A Visit to Jamaica for Heroes Day
Our first visit to Jamaica in three years was all about renewal, both of relationships and our own familiarity with the island…and the tasty goat curry, ackee and salt fish, fried plantain and juicy papaya. Bro Nathan and I were joined by his brother, Dave—who along with his wife, Sis Cassie, spent two years living in Jamaica as full-time missionaries, finishing their time there just as the pandemic was getting started.
Our major purpose for the trip was to attend the All-Island Heroes Day Fraternal (October) in Broughton, the first large in-person event the brothers and sisters in Jamaica have been able to hold since early 2020. Broughton is a rural farming community fairly close to the resort town of Negril, so we spent a few nights at Bro Ray Arthurs’ small hotel on Seven Mile Beach. It’s always a joy to spend time with Bro Ray, as conversation with him overflows with his love for God, for the scriptures and the welfare of the community of believers in Jamaica. A stay at Bro Ray’s also demands a walk over the road to the beach with its soft, white sand and clear, turquoise waters. Sting rays, sea stars, crabs, little fish and big fish all play in the water close to shore, and we had great fun exploring this microcosm of God’s incredible creation inside the cordon in front of the somewhat optimistically named restaurant, Alfred’s Ocean Palace.
The heroes of Jamaica didn’t get much of a mention at the Heroes Day Fraternal—or any mention at all, if I’m honest. The focus was on being back together after such a long time. It took a little longer for the members from the other side of the island to join the rest of us after their bus was cancelled at the last minute, but they eventually made it just in time for lunch, and the Broughton Hall was filled to the brim with believers once more. Bro Dave led classes on John 14:2, ‘In my father’s house are many mansions’. This community of brothers and sisters on the island is one such mansion and to see everyone’s joy at being together is again is just a small glimpse what we’ll all share at being united in the Kingdom.
After the fraternal, we traveled on from Negril, first to visit old Bro Matthew of the Harvey River ecclesia. With no way to contact him beforehand, we just had to hope for the best—and unfortunately after journeying up the long, potholed mountain road, we discovered he’d gone into town for the day. The same town that, of course, we’d passed through on our way up. So we spent some time with Bro Matthew’s granddaughter, who takes care of him, and funny Sis Murna, who’d come with us for the visit, and enjoyed the peace and quiet of the family’s mountain-top compound, watching chickens roam and eating starfruit fresh from the tree. When it was clear Bro Matthew wouldn’t be arriving home before rain started to threaten, we bumped our way back down the mountain and dropped Sis Murna at home.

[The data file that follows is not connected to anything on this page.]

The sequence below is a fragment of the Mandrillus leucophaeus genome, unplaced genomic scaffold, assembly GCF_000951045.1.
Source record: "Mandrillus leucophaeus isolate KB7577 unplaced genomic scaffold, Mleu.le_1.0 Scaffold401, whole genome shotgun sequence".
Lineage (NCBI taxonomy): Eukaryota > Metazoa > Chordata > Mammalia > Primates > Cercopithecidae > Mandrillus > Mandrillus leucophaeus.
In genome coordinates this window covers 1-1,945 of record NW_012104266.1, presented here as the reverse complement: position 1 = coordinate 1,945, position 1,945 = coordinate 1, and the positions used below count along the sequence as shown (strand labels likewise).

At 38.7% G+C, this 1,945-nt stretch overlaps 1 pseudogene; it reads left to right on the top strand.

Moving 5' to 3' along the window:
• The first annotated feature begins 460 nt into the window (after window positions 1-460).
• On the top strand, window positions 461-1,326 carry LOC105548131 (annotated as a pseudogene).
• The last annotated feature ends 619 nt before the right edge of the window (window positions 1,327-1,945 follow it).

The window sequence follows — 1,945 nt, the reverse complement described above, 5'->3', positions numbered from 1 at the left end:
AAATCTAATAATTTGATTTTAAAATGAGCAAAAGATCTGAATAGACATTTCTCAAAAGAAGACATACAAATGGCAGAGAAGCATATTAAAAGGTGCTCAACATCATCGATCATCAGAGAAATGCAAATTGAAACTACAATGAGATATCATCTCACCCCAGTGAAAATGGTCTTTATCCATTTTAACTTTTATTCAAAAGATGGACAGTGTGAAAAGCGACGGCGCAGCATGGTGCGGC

From there we turned northeast, towards Port Maria and the small cluster of sisters who live in that area. It’s hard for them to meet as a group, and they love it when visitors come through and are able to help facilitate it. An especial joy for them is to visit Sis Enid over an hour away in Port Antonio, so along with Sisters Shauna, Alissa and Sandra, we did just that.
The natural beauty of Port Antonio and the surrounding parish of Portland have long been popular with the rich and famous. But the real treasure is to be found in a small wooden house on a hillside and an old sister in the last days of her pilgrimage. Though Sis Enid’s eyes can no longer see and her body can’t get out of bed, her vision of the Kingdom is clear and her walk towards it just as eager as it has ever been. Encouraged by our time with these faithful sisters, we can’t wait to see the day when Sis Enid will leap like a calf from the stall, her youth renewed.
On the south side of the island, we spent some time with Bro Leroy and Sis Loraine, and started to put together plans for 2023’s Easter Youth Camp. It’s hard to believe when we waved goodbye at the end of camp in 2019 it would be another four years before the next one. The youth have grown a lot in those four years! Some have turned from kids into fully-fledged teenagers and others are nearly at the end of their university days about to embark on careers. Before the pandemic, we visited Jamaica two or three times a year. The world turning upside down like it did taught us not to take anything for granted, to really, truly understand the meaning of James’ words: ‘Come now, you who say “Today or tomorrow we will go into such and such a town and spend a year there and trade and make a profit”—yet you do not know what tomorrow will bring…Instead you ought to say, “If the Lord wills, we will live and do this or that.”’
So we pray that if it is the Lord’s will, the Jamaican young people will be able to come together in April for fellowship and mediation around God’s word, and that we will be with them.